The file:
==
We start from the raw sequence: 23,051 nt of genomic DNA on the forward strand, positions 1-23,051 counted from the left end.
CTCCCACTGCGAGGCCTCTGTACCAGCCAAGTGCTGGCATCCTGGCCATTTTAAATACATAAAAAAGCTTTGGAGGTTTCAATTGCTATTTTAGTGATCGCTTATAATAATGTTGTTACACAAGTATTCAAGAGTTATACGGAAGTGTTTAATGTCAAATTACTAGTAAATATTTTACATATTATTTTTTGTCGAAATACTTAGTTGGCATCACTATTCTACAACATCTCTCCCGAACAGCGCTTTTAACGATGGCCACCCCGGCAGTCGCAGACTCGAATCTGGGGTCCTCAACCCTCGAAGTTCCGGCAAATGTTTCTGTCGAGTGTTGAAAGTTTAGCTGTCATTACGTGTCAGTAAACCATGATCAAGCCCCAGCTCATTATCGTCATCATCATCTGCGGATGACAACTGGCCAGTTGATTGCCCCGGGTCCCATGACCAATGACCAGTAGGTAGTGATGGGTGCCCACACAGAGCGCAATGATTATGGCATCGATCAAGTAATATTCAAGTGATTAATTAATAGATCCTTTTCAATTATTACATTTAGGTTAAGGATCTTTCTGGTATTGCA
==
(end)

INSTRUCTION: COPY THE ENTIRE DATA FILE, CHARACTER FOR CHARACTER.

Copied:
We start from the raw sequence: 23,051 nt of genomic DNA on the forward strand, positions 1-23,051 counted from the left end.
CTCCCACTGCGAGGCCTCTGTACCAGCCAAGTGCTGGCATCCTGGCCATTTTAAATACATAAAAAAGCTTTGGAGGTTTCAATTGCTATTTTAGTGATCGCTTATAATAATGTTGTTACACAAGTATTCAAGAGTTATACGGAAGTGTTTAATGTCAAATTACTAGTAAATATTTTACATATTATTTTTTGTCGAAATACTTAGTTGGCATCACTATTCTACAACATCTCTCCCGAACAGCGCTTTTAACGATGGCCACCCCGGCAGTCGCAGACTCGAATCTGGGGTCCTCAACCCTCGAAGTTCCGGCAAATGTTTCTGTCGAGTGTTGAAAGTTTAGCTGTCATTACGTGTCAGTAAACCATGATCAAGCCCCAGCTCATTATCGTCATCATCATCTGCGGATGACAACTGGCCAGTTGATTGCCCCGGGTCCCATGACCAATGACCAGTAGGTAGTGATGGGTGCCCACACAGAGCGCAATGATTATGGCATCGATCAAGTAATATTCAAGTGATTAATTAATAGATCCTTTTCAATTATTACATTTAGGTTAAGGATCTTTCTGGTATTGCA